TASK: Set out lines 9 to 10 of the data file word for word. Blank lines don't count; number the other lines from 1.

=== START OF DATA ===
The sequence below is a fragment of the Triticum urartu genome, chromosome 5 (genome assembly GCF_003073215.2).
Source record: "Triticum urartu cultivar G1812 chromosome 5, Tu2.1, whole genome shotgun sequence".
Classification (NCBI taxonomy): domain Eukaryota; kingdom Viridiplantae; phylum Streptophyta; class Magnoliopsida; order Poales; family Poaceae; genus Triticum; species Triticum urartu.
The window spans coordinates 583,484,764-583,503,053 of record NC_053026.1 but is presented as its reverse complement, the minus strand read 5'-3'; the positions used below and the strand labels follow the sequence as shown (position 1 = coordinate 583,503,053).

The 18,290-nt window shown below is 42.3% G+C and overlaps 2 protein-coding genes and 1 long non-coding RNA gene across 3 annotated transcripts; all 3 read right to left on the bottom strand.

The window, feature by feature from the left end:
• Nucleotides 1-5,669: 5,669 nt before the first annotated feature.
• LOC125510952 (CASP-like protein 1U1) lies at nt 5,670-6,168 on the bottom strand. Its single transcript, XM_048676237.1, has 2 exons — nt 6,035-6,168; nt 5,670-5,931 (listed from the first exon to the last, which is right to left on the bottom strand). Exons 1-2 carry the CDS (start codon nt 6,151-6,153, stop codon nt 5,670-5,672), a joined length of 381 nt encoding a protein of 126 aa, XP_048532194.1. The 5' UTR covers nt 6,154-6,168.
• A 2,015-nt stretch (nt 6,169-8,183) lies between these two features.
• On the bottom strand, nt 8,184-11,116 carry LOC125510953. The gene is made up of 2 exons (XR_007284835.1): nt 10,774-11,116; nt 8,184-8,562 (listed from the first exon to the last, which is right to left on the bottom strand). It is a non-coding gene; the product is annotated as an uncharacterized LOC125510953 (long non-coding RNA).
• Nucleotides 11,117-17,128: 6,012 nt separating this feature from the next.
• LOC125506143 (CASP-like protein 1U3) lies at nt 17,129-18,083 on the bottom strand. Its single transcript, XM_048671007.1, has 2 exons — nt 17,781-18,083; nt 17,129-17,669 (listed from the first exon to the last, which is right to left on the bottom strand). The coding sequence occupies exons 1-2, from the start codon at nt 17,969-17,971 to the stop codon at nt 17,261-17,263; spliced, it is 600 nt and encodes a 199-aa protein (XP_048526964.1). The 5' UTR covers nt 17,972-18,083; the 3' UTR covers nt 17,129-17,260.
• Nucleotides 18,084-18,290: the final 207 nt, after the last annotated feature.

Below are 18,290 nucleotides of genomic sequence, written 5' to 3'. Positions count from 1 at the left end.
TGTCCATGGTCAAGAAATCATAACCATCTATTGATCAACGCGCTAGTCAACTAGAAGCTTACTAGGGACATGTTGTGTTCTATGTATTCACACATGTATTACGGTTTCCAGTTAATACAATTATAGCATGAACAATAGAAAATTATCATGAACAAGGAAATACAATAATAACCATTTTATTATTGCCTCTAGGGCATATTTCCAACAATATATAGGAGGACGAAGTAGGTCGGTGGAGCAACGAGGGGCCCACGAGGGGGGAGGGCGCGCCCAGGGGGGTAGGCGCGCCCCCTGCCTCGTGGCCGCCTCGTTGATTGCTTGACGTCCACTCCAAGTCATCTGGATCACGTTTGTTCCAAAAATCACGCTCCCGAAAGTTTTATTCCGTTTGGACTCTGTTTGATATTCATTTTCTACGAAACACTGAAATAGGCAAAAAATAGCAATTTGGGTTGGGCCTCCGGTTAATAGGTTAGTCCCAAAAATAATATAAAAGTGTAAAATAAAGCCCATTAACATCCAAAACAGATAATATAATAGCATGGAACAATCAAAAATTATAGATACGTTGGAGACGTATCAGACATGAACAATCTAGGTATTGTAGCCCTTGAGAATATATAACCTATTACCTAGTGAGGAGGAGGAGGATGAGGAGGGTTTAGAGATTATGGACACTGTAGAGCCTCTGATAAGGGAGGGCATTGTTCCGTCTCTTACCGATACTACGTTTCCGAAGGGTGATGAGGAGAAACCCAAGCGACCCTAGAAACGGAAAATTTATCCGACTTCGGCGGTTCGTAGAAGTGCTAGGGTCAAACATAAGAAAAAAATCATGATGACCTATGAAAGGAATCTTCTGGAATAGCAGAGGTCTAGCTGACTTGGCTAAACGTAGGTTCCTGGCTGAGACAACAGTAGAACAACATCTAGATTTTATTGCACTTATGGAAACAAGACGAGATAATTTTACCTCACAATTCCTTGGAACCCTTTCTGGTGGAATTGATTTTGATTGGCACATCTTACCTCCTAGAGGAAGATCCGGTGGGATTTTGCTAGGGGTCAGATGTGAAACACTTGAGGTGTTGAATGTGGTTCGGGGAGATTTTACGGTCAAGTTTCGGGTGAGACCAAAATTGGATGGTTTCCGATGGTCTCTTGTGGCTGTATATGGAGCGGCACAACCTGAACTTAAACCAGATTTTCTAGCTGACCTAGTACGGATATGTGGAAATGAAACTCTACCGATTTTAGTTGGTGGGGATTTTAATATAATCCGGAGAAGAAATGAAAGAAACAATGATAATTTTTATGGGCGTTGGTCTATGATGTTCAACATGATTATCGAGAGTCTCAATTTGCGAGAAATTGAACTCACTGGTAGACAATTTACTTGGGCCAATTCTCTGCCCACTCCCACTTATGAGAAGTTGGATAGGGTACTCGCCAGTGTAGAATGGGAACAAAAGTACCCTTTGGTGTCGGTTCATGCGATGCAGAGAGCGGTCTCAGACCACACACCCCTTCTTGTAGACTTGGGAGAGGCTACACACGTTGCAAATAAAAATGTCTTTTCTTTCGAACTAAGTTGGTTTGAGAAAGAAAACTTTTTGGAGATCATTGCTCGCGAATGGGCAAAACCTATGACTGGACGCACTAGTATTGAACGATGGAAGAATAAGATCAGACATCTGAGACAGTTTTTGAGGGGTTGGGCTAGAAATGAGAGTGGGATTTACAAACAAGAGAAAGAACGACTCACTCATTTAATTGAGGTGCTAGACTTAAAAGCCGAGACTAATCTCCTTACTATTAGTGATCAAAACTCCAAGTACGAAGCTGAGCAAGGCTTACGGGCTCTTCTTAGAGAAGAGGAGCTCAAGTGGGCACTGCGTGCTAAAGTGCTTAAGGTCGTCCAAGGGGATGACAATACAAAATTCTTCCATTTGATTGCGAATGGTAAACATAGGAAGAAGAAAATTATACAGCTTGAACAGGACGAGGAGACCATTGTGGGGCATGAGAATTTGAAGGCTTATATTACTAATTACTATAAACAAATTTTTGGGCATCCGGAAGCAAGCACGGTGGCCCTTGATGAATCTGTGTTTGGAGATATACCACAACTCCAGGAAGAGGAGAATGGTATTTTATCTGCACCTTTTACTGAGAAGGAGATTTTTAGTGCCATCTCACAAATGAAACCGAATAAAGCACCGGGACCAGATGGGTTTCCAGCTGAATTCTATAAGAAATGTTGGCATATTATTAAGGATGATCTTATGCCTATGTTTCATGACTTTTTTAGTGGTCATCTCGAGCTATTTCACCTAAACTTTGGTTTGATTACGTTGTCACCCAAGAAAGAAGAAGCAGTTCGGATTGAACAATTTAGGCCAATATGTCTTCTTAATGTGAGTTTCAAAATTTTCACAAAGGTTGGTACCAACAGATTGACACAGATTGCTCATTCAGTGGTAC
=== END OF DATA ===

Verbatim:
• A 2,015-nt stretch (nt 6,169-8,183) lies between these two features.
• On the bottom strand, nt 8,184-11,116 carry LOC125510953. The gene is made up of 2 exons (XR_007284835.1): nt 10,774-11,116; nt 8,184-8,562 (listed from the first exon to the last, which is right to left on the bottom strand). It is a non-coding gene; the product is annotated as an uncharacterized LOC125510953 (long non-coding RNA).